Tables 2, 3 and 4 shows OR and 95% CI of the UACR quartiles with the categories of TG, TC, LDL-C, HDL-C, and non-HDL-C after adjusting for multiple confounders, separated into men and women. As seen in these tables, compared with other lipid parameters, only TG showed a significant adjusted odds ratio for all subjects and both sexes in model 1–4. This relationship was attenuated after adjusting for HbA1c and BP, but TG ≥ 2.3 mmol/L was still significantly associated with UACR in both men and women whereas TC, LDL-C, HDL-C, and non-HDL-C were not (OR: 1.131, 95% CI 1.065–1.203, P < 0.001 in total subjects; OR: 1.134, 95% CI 1.022–1.258, P = 0.017 in men; OR: 1.129, 95% CI 1.046–1.219, P = 0.002 in women). Although TC ≥ 6.2 mmol/L was significantly associated with UACR in the fully-adjusted model, the association was only seen in women, and it was not as remarkable as the association with TG (Table 3). No significant and independent association between non-HDL-C or LDL-C and UACR.

Table 2 Associations between lipid parameters and UACR in the total subjects
Table 3 Associations between lipid parameters and UACR in men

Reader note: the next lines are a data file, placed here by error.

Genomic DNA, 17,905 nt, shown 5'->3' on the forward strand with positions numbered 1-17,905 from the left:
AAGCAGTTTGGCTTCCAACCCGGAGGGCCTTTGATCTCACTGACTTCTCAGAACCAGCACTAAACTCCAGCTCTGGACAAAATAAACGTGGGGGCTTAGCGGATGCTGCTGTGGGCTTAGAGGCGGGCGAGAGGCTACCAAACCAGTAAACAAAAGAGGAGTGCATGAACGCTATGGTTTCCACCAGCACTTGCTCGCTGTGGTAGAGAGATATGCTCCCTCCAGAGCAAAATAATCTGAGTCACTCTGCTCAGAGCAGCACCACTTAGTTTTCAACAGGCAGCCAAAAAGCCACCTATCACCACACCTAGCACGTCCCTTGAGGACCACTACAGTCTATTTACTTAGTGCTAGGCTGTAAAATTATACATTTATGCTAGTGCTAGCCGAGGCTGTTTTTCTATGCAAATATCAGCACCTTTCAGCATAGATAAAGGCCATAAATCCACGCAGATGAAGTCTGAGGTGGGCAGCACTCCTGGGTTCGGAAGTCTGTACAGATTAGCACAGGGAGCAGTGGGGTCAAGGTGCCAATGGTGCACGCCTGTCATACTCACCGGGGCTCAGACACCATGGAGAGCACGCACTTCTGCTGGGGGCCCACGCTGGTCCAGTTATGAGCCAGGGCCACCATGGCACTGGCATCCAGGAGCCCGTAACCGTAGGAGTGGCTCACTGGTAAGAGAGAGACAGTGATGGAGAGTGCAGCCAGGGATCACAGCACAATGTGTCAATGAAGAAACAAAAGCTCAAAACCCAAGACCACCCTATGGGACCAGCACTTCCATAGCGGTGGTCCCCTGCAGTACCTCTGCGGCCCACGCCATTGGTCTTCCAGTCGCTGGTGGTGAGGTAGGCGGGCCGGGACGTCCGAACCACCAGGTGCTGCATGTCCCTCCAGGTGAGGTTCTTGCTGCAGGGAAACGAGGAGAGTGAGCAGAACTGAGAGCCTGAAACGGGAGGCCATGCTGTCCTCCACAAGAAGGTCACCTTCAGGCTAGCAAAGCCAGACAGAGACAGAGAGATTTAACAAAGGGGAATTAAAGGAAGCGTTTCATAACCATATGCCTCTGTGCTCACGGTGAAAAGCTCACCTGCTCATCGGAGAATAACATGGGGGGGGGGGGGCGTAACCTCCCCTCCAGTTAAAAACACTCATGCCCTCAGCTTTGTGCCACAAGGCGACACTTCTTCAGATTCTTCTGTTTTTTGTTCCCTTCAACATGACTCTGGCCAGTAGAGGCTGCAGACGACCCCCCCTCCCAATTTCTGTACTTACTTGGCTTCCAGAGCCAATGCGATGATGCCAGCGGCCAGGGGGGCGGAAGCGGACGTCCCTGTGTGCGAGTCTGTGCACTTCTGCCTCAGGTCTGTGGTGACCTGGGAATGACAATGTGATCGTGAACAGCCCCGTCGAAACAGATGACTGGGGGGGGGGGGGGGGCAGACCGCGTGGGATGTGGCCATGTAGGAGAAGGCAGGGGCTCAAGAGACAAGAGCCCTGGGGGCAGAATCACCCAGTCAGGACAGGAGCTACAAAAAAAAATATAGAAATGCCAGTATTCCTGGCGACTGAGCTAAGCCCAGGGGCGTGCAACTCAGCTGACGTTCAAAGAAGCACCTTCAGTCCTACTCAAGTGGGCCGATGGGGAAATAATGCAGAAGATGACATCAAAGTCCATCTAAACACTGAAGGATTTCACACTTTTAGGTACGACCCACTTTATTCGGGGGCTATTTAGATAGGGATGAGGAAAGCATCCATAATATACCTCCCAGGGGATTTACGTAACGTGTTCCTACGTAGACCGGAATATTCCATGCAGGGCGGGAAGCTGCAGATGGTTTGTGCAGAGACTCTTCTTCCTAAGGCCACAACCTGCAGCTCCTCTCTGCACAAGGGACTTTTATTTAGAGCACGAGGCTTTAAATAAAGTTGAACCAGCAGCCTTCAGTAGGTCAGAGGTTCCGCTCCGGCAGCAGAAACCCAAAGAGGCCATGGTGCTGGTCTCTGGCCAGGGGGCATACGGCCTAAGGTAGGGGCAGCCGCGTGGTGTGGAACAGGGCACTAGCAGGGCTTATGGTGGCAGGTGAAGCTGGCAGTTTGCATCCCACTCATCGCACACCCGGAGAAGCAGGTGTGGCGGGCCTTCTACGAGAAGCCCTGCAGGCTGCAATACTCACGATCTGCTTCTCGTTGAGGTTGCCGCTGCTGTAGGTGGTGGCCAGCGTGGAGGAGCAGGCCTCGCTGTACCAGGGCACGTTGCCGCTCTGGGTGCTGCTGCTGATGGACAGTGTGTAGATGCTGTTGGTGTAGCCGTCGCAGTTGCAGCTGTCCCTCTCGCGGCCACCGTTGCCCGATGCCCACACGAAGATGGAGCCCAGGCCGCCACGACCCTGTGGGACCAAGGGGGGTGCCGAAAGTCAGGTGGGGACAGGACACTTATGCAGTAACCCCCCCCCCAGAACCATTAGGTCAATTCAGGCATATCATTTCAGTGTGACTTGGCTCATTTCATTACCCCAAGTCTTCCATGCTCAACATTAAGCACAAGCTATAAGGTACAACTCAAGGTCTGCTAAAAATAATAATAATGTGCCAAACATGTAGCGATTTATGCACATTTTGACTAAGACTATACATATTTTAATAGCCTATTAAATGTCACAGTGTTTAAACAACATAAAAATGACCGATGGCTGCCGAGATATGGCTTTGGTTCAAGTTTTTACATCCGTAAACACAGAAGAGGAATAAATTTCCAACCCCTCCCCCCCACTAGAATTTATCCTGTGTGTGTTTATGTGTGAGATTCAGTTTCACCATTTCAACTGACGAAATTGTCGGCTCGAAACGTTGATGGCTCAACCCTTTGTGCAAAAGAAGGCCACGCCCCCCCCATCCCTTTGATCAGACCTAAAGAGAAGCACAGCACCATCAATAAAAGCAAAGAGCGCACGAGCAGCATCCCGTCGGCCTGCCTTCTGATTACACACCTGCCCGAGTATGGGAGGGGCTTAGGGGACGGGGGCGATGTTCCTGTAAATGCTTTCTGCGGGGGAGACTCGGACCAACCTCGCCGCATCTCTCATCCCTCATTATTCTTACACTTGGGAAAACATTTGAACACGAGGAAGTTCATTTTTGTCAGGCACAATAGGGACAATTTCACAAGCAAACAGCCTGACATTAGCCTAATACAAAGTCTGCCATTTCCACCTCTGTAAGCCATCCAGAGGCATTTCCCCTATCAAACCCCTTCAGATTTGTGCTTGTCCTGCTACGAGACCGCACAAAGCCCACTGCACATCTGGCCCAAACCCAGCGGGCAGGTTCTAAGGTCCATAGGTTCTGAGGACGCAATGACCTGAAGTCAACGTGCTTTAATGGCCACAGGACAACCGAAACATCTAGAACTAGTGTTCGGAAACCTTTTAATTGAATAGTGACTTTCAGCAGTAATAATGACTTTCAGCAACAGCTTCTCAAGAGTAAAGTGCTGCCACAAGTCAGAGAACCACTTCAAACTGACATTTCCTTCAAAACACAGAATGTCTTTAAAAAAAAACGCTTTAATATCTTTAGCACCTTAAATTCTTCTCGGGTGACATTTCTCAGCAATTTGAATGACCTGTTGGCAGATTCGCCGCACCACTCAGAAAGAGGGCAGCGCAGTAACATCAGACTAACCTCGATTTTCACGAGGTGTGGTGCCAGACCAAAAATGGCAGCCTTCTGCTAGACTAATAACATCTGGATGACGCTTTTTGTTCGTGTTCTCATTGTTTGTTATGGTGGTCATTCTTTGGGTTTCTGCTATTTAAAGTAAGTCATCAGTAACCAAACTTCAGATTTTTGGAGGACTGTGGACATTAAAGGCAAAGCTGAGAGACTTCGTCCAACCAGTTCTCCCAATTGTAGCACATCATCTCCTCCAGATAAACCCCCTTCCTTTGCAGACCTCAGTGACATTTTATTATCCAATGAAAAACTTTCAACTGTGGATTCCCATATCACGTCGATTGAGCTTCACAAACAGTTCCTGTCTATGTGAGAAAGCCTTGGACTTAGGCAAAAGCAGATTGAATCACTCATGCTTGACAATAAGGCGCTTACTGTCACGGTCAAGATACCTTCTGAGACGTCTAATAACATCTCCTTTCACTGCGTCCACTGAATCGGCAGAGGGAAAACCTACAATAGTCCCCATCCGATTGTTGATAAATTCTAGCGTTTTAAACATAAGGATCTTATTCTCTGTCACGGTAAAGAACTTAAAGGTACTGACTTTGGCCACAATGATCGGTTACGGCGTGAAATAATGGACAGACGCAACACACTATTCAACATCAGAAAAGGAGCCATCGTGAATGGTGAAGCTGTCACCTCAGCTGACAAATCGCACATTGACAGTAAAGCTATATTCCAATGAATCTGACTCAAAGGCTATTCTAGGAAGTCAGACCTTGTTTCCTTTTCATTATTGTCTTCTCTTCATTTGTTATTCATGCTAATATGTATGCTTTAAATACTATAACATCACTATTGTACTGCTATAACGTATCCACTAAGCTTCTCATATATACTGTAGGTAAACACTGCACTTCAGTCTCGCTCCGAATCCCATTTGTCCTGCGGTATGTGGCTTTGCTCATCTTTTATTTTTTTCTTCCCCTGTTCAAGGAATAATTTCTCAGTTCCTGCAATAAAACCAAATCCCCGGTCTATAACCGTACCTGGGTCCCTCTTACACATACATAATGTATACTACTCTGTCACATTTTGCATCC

Table 4 Associations between lipid parameters and UACR in women

Associations between lipid parameters and UACR in people with LDL-C < 2.6 mmol/L or HDL-C > 1.0 mmol/L

According to the guidelines for the prevention and treatment of dyslipidaemia in Chinese adults (revised in 2016), we divided the population into two groups, LDL-C < 2.6 mmol/L (ideal value) and HDL-C > 1.0 mmol/L (low risk value). As shown in Table 5, high TG levels were still significantly associated with proteinuria excretion even if LDL-C was well controlled below 1.8 mmo/L or HDL-C was at a low risk level. No significant association was found in other lipid parameters.

Table 5 Associations between lipid parameters and UACR in people with LDL-C <  2.6 mmol/L or HDL-C > 1.0 mmol/L

Associations of TG with quartiles of UACR and stratified analyses for different levels of eGFR, BMI, blood glucose and blood pressure